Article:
While the spread of misinformation is a global issue, Brooking has found that we are witnessing the balkanization of the internet, complicating the possibility of multilateral or multi-stakeholder solutions with concerns of state sovereignty likely to emerge. “Most nations outside of the U.S. and the European Union are leaning toward asserting control of their domestic information environments,” specifically citing debates between Twitter and the Indian government over the labeling of misinformation. “For many nations, their primary interest is in what they call data sovereignty – the fact that, to them, it is unreasonable that a Western social media company has any control over the information that’s transmitting over their particular local internet. The problem though is that this erases any way for us to work with those countries to create some kind of global response to misinformation.” The Europeans are also “extremely concerned,” he noted, but they are wanting to “impose harsh penalties” – which raises questions about balancing internet sovereignty with concerns of national security and freedom of speech. Some actors like China are meanwhile offering an “alternate information environment,” a model that he believes “will [unfortunately] become increasingly attractive.”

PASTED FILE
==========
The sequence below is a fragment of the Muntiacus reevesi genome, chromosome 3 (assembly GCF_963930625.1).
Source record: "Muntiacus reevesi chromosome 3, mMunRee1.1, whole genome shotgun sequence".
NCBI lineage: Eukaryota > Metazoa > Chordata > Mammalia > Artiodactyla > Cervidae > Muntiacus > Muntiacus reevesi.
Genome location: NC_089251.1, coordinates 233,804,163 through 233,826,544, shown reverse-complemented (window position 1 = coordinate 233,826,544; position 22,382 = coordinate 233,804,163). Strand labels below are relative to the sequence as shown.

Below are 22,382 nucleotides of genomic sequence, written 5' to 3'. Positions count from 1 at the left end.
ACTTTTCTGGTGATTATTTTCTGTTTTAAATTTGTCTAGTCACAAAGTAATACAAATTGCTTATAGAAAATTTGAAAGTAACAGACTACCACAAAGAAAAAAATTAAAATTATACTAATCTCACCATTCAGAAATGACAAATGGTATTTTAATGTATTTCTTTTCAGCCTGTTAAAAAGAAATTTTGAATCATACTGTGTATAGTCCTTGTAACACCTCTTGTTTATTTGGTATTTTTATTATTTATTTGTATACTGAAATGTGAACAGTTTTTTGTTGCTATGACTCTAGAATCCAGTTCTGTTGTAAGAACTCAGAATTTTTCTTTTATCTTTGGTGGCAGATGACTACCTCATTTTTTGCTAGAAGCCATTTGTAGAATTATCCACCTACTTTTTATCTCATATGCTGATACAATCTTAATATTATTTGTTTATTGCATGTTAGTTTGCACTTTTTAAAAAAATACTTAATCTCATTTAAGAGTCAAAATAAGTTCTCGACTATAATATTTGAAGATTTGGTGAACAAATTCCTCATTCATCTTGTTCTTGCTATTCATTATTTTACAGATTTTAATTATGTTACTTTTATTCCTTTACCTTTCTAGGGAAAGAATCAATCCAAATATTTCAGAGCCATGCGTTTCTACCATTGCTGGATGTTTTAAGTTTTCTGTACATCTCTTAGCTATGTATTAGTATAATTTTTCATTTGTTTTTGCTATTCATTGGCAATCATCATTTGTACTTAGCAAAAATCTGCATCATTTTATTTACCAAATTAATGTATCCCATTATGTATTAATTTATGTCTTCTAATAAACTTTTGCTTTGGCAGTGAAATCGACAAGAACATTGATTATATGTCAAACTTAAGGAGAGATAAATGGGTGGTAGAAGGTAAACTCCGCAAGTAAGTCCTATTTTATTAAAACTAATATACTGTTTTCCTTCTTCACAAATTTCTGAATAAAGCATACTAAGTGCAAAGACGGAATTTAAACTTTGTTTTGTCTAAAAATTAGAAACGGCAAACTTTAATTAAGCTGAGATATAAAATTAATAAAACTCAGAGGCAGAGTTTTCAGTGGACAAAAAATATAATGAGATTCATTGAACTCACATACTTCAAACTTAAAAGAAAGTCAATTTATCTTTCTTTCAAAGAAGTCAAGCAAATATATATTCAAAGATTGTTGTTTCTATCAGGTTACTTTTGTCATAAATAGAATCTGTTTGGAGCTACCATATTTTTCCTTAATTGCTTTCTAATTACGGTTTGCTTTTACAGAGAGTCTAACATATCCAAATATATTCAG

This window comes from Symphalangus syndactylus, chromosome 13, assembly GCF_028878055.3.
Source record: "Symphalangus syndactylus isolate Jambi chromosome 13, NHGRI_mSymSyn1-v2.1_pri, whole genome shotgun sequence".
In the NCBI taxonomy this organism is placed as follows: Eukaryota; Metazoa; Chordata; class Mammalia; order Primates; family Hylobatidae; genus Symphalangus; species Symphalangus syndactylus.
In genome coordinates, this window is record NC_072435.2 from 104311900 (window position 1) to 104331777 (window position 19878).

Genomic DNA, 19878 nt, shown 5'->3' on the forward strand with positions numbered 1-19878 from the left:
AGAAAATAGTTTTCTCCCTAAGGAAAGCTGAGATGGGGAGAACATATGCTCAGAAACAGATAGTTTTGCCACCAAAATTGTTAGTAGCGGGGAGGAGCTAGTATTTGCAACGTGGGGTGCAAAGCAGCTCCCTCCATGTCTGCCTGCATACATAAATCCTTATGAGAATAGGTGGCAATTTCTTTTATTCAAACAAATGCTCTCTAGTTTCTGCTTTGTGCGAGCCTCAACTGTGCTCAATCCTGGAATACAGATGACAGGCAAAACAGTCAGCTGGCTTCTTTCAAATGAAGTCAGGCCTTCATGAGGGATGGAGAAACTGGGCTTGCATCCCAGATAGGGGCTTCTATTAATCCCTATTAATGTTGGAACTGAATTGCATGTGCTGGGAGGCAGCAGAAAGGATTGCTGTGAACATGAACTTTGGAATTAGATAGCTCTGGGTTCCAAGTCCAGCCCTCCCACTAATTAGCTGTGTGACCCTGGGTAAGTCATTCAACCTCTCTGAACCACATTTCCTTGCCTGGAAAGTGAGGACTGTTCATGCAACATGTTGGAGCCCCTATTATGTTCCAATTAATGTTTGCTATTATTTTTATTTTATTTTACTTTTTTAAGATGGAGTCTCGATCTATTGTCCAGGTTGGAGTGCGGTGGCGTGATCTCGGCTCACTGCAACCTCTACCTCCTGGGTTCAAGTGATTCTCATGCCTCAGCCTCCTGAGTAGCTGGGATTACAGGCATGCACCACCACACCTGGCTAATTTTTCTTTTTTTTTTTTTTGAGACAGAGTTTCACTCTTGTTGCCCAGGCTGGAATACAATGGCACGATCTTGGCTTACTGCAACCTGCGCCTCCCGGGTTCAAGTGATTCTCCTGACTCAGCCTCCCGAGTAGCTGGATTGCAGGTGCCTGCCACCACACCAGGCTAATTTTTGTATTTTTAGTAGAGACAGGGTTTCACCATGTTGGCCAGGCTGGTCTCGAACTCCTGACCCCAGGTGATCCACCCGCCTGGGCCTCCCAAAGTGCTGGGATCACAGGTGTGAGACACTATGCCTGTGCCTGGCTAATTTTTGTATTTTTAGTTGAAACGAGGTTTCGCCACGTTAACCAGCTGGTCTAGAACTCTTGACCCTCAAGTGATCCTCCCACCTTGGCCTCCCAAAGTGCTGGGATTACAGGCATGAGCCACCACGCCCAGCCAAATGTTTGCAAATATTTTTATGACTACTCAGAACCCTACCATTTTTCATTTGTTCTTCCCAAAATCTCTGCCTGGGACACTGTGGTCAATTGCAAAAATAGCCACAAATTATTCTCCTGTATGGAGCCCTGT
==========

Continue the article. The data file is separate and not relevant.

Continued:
Falling closer to a free speech absolutist, Brooking personally does not believe governments can “write just laws that penalize the spread of misinformation, in most cases,” although he believes it would be appropriate for social media platforms to impose stiffer penalties. “I think a lot of the action falls on the corporate entities,” Brooking states, “and where I think governments can do more is strengthening the rights of victims of disinformation campaigns.” He contrasted the case of InfoWars broadcaster Alex Jones, who famously spread false conspiracy theories regarding the 2012 Sandy Hook shooting and caused “irreparable harm to private citizens,” yet has largely failed to see any repercussions within the courts, with that of a recent defamation lawsuit against Rudy Giuliani, Sidney Powell, and Fox News by Dominion Voting Systems, a voting infrastructure company often subjected to conspiracy theories following the 2020 U.S. presidential election. The latter cases, he found, were taken far more seriously. “Most of the people who were targets that were named in the lawsuit settled out of fear of significant financial penalties,” Brooking said. “So I think you should treat people at least to the standard that you treat big businesses.”